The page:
TALLAHASSEE — Gov. Ron DeSantis gave a warm welcome to millions of spring breakers descending on the state, touting earlier this month that “there are no lockdowns in Florida.” But the rule-averse Republican left local city leaders hamstrung in their efforts to control unruly crowds and the spread of the virus.
DeSantis early this month abolished fines on people and businesses for violating local pandemic orders, launching his latest push to convince pandemic-weary tourists that Florida is safe. The governor had already rolled back restrictions on bars and restaurants — even as new coronavirus variants were predicted to drive up the rate of new Covid infections through spring break.
The DeSantis ban on fines came to the forefront over the weekend in Miami Beach, where a surge of spring break visitors filled the island city well beyond its capacity. Officials in Miami Beach, which relies heavily on tourism dollars, were forced to impose an 8 p.m. curfew on the city’s entertainment district in the middle of its most lucrative season of the year after police clashed with party-goers.
“DeSantis rolled out the red carpet for visitors, and he left us to deal with the aftermath,” said Miami Beach City Commissioner David Richardson, a Democrat. “People call it spring break and I correct them — this is a high impact period.”
A thriving economy is a huge selling point for Republicans, and DeSantis is already using his pandemic track record to stage for a grueling reelection campaign next year and possibly a 2024 presidential run. DeSantis, a conservative darling and close ally of Donald Trump, earned praise from Republicans for resisting lockdowns and pressing to keep kids in school — but more than 32,000 Floridians have died from the pandemic and this week the state became the first in the country to have more than 1,000 cases of Covid variants.
DeSantis kept Florida open as some Republican governors in neighboring Sunbelt states continued to enforce pandemic-era restrictions. Alabama Gov. Kay Ivey extended her statewide mask order to April 9. Arizona Gov. Doug Ducey also rolled back capacity restrictions on bars, restaurants and gyms, but several cities and counties still have face mask orders in place.
Florida over the past three weeks has only seen a slight increase in newly reported Covid-19 infections. The seven-day average rate of new infections as of Tuesday was 5.84 percent, which is up from 5.73 percent on March 2, according to an analysis of daily reports published by the Florida Department of Health.
Democrats in the state, determined to bounce back after Republicans flipped seats in the state Legislature last year, are also capitalizing on the Spring break confusion to hammer the governor. Broward County Mayor Steve Geller, a Democrat, this week accused DeSantis of ignoring his requests for help in planning for the crowds of tourists that were anticipated in January. Geller ended up consulting with federal health agencies, such as the U.S. Centers for Disease Control as Broward County brokered a spring break enforcement plan with the City of Fort Lauderdale.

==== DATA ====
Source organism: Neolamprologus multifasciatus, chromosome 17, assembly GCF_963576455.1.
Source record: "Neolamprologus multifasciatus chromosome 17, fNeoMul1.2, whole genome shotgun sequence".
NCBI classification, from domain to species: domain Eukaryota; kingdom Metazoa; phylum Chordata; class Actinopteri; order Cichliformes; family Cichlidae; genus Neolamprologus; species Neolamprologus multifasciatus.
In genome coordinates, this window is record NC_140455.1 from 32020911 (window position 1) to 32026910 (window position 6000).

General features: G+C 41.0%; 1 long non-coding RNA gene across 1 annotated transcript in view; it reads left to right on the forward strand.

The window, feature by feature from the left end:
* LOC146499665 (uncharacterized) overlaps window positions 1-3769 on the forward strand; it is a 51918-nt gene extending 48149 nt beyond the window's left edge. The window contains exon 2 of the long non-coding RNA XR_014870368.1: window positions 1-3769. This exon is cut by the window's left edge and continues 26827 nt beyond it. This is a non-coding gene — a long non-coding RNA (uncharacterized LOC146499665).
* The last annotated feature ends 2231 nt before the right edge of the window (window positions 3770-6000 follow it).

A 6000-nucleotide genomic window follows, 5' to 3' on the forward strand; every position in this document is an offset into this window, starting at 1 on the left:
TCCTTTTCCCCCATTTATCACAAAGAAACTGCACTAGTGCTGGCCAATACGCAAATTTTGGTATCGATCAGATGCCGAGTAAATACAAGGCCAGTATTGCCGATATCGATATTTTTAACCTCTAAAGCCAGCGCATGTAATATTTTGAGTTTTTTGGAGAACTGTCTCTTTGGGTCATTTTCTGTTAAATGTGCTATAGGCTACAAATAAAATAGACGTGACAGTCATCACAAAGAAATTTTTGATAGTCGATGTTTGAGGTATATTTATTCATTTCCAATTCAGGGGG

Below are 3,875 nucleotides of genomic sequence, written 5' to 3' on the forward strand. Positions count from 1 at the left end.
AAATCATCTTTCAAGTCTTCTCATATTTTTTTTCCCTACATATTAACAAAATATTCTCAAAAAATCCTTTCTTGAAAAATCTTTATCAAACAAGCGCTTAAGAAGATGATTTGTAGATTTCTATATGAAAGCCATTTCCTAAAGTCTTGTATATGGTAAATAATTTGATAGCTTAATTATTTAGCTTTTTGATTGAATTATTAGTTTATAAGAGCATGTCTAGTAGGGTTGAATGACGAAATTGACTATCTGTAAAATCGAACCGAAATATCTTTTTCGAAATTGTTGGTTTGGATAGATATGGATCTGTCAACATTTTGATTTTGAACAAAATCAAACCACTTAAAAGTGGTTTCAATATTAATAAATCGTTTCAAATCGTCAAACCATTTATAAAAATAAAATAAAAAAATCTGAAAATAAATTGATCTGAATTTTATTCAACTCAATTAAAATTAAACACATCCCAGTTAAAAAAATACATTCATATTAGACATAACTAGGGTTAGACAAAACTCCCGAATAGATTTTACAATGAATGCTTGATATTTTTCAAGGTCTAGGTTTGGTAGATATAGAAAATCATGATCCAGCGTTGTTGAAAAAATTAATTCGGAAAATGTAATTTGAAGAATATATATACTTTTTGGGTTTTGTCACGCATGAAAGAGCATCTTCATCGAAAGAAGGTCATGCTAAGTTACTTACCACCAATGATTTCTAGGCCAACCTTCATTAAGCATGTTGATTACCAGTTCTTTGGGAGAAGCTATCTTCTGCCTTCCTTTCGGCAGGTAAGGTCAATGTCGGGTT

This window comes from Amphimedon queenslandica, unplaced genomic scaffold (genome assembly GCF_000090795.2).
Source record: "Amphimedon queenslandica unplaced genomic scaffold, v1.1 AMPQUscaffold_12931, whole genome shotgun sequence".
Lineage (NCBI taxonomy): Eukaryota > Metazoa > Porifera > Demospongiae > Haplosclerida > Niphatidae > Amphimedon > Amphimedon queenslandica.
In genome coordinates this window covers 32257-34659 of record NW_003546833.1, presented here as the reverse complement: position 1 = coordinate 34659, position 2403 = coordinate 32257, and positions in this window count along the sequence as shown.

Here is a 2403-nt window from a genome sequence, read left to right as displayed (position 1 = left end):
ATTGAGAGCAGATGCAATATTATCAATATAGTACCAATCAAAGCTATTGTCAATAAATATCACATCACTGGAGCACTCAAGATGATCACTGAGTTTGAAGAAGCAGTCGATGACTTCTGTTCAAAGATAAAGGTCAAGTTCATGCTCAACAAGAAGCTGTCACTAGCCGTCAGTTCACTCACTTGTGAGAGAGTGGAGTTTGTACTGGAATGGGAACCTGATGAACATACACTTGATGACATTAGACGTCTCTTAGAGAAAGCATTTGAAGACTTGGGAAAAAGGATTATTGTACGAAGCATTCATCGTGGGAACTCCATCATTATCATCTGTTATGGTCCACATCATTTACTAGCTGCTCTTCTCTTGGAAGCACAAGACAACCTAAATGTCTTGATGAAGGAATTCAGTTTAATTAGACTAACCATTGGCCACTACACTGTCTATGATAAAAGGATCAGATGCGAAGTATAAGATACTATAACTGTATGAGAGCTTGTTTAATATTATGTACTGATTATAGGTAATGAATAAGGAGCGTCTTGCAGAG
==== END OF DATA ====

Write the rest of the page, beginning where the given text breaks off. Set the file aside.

“Gov. DeSantis told us we can’t fine the bars, and then nothing,” Geller said, adding that just like the governor, Broward and Fort Lauderdale are eager to revive the economy after more than a year of uncertainty that forced many bars and restaurants to close.
“We had to do something to try and help, so I started working with the CDC,” Geller said.
Democrat Orange County Mayor Jerry Demings also took matters into his own hands after he said demand for the Covid-19 vaccine had dropped at a vaccination site in the county convention center for several weeks. Demings dropped the age limit at the convention center to 40 even though the latest executive order signed by DeSantis limits shots to people who are 50 years old and older. Staffers at the site filled 7,000 appointments in 13 minutes, Demings told reporters during a Monday news conference.
DeSantis said last week that Demings’ plan to drop the age was not his decision, though Demings said he’s not worried about the backlash from Tallahassee.
“Those are just words he’s using, you know, so we will move beyond that,” Demings said. “This is about the life, health and safety of individuals in our community.”
But the most dramatic news came over the weekend, when this year’s revelers brought guns, incited street brawls and made everyday life impossible for Miami Beach’s roughly 90,000 residents. Miami Beach Mayor Dan Gelber said the city was happy when DeSantis left emergency restrictions such as beach closures and mask mandates to the localities. But, Gelber said, DeSantis also failed to consider the consequences of bringing millions of visitors to one of the few warm weather vacation destinations in the country.
“Well, I’m not a fan of the way he’s handled this,” Gelber said. “When you have a sense of the chaos here, no one — not one of the visitors — are thinking about wearing a mask.”
When asked about the lax Spring Break support from the state, DeSantis spokesperson Meredith Beatrice said the governor’s office sent Florida Highway Patrol troopers and Florida Department of Law Enforcement agents to Miami and Miami Beach.
Gelber said Miami Beach ended up using a local code enforcement and an 8 p.m. emergency curfew order to restore order after the weekend’s mayhem, though local community leaders criticized the authorities for cracking down on the predominantly Black crowd and ignoring their white counterparts. The two causeways connecting the city with the mainland are also restricted at night to local traffic.
“I don’t know what else we could have done but close everything down, which is what we did,” Gelber said. “It’s not something you typically do, which is shut the causeways and create a curfew.
“It’s so unusual because it’s all we had available to us,” Gelber said.
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